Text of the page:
Now every harmony teacher, and most jazz men at least, can tell you that the numbers are still alive and well. Yes. The more I investigate, the better jazz man I become. But if there is one of these species of musician who starts his or her students with the numbers, I would like to know about it.
How well is it understood that children learn to count and measure before they know the alphabet?    What infant does not know the difference between one candy and two?
    So what does this have to do with my title for today's observations?
    It was the spring of 1942. The Japanese had invaded Pearl Harbour. My mother and little brother and I were living in her mother's house in Vancouver, a bowshot from the mighty urban forest of Central Park.(My other grandparents lived only few blocks away, in Burnaby.) My poor Dad, who had joined up at the onset of the war, was an ack ack gunner defending the docks of London, terrified of a Japanese invasion of the West Coast. His father, from his mining days in the Yukon and the Interior of British Columbia, knew a fellow miner become a farmer in the North Okanagan, just out of Falkland.
    The farmer and his family very kindly took us in, and my father relaxed. I of course had a wonderful time, and it was then, in spite of my often wretchedly arrogant and patronizing sense of superiority over any poor sod who had not grown up in Vancouver, that I began to acquire my preference for smaller communities. I have lived for decades in a town which has never quite reached ten thousand souls.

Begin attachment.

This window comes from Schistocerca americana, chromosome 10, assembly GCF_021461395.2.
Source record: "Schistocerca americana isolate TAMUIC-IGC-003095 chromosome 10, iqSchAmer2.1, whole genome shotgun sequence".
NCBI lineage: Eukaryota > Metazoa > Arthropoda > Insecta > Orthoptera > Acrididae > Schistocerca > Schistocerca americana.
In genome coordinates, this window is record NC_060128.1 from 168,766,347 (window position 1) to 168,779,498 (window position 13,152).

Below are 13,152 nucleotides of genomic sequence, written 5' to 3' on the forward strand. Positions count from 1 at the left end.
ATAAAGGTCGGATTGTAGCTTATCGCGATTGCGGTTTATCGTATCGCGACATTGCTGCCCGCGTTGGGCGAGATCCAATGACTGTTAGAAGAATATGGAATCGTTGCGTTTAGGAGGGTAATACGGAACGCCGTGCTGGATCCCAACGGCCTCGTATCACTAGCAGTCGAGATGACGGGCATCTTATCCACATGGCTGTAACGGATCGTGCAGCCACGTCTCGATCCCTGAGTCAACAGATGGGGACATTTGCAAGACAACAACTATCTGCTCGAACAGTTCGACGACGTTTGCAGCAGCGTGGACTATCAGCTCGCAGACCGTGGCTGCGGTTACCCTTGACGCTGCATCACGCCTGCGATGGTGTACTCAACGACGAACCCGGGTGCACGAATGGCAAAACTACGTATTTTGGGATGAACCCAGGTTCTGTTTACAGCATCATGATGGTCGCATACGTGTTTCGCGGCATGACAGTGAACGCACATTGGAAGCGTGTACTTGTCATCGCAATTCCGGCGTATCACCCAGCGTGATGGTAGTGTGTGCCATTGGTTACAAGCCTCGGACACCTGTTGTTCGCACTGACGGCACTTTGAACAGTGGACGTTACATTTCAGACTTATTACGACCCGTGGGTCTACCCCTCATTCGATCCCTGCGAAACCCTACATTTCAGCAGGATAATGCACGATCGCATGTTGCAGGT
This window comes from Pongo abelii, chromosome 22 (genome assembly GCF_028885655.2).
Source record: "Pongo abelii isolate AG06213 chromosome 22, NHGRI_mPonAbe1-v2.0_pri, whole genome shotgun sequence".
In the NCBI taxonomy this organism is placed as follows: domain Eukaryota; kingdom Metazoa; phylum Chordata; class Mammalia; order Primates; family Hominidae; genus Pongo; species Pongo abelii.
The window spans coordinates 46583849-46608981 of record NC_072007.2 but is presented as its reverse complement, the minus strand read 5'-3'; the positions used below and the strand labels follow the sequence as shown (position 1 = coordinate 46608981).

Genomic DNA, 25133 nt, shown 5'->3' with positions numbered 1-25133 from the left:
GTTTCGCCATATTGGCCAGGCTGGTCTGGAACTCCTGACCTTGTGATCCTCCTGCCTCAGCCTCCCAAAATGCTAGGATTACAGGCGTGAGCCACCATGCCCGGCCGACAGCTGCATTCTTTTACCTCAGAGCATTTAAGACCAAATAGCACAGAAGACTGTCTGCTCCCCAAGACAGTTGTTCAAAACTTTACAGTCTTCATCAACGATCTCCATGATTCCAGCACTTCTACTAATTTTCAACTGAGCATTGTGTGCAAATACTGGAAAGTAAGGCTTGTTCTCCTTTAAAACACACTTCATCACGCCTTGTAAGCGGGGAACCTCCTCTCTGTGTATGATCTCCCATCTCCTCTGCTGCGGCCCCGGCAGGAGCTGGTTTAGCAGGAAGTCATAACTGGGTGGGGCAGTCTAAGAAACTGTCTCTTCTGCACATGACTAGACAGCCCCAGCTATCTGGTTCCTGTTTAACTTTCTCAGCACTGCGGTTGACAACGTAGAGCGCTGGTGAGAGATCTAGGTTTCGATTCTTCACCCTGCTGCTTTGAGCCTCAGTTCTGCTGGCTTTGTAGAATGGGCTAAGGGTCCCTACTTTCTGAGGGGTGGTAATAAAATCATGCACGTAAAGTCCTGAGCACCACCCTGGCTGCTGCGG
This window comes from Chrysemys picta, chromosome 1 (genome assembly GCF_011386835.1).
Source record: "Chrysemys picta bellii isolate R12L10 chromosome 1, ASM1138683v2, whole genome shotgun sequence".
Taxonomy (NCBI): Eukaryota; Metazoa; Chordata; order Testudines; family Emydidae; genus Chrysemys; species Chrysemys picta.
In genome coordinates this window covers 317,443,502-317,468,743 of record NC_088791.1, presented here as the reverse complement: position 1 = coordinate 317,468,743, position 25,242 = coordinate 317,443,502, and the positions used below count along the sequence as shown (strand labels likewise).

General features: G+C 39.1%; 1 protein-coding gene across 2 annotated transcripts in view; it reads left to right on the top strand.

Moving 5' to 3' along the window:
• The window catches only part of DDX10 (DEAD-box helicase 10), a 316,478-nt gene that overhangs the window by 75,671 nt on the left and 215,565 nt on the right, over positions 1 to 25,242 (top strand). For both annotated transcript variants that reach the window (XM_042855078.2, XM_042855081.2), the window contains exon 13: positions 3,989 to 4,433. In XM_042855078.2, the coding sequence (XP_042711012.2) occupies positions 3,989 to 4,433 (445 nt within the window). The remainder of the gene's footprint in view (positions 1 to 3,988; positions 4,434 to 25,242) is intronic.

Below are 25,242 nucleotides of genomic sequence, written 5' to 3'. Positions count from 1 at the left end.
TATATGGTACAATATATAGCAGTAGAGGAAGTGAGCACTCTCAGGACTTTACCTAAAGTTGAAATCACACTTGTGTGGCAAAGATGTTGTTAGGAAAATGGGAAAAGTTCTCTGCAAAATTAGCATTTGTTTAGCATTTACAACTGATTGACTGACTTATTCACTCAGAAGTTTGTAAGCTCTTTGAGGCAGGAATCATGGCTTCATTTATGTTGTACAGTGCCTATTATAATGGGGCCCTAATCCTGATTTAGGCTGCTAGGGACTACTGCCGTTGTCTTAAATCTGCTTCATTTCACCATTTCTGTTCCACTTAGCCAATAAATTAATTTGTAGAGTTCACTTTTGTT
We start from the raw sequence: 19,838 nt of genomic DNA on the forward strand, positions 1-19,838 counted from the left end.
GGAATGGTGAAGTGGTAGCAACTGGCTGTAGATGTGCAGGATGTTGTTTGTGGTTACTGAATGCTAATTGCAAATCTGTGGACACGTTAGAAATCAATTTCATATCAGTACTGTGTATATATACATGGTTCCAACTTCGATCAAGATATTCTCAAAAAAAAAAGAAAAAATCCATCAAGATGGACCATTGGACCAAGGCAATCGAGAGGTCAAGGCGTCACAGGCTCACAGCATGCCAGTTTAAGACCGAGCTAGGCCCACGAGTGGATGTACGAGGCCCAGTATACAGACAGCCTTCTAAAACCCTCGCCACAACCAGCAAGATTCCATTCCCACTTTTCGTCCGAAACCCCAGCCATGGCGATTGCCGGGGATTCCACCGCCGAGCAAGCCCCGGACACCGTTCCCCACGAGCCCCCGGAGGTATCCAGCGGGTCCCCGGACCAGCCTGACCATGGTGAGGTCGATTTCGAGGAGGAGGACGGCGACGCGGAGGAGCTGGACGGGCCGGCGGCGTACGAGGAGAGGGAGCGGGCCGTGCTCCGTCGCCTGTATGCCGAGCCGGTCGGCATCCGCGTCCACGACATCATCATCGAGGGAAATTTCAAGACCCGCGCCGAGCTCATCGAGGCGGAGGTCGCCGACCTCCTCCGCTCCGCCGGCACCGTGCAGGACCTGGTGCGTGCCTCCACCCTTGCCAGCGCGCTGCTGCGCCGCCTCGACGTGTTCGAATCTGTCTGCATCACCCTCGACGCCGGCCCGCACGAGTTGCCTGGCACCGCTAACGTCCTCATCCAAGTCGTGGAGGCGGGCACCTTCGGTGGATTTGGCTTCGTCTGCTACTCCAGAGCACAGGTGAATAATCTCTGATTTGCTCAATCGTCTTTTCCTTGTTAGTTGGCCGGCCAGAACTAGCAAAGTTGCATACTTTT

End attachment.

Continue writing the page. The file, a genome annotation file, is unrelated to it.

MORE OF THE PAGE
But my mother was more of a city girl, and our quarters were not large, so we moved after some weeks into Falkland itself, with a family in a tidy little home and a huge garden. One morning as I was waking up to go to school, I heard music on the radio. Falkland then was famous for its gypsum mine and its rodeo - it is still famous for the rodeo - and the station ran to country and western. Right, both kinds, as the lady behind the bar said to Dan Aykroyd and John Belushi. Was it just music, or was there also voice? If there was voice, I don't remember it. But I sure as hell remember the guitar lick, somebody flat picking all over the neck. I had already learned to sing because everybody in our family sang, especially on my mother's side, and sang well. And my grandfather and my dad played harmonica by ear. But nobody played guitar. I don't think I'd even seen one. Nor I had been introduced to the piano, although there was one in the Burnaby house. And my Nana, being Baptist at that point - before and after she was Anglican, having been born in Cockney London - might have thought the guitar was wicked.
    But it was not, that sunny morning in May, wicked to me. It was ecstasy, and my poor little soul, like Hans Christian Anderson's little match girl looking through the window into a room she knew she could never enter, sobbed within for knowing I would never have a chance to do what that unknown Nashville picker made sound so easy.
    So much for childhood certainties.


Southview said...

Ranger.....Welcome to the 21st Century! Your blog is interesting reading, giving one an insight into your inner self. The written word is the greatest advancement of man, since grunts and mumbleage first appeared on the human tongue, so many eons ago.
You have me at a disadvantage when discussing Religion and/or Music. Though I love to batter about both. I look forward to word swappage with you and your secretary. :~)

Dan Nicholson said...

Thanks Ken. The blogospere is littered with fuzzy thinking and poor grammar. It's refreshing to read a man that write clearly and say exactly what he means.

I look forward to more postings.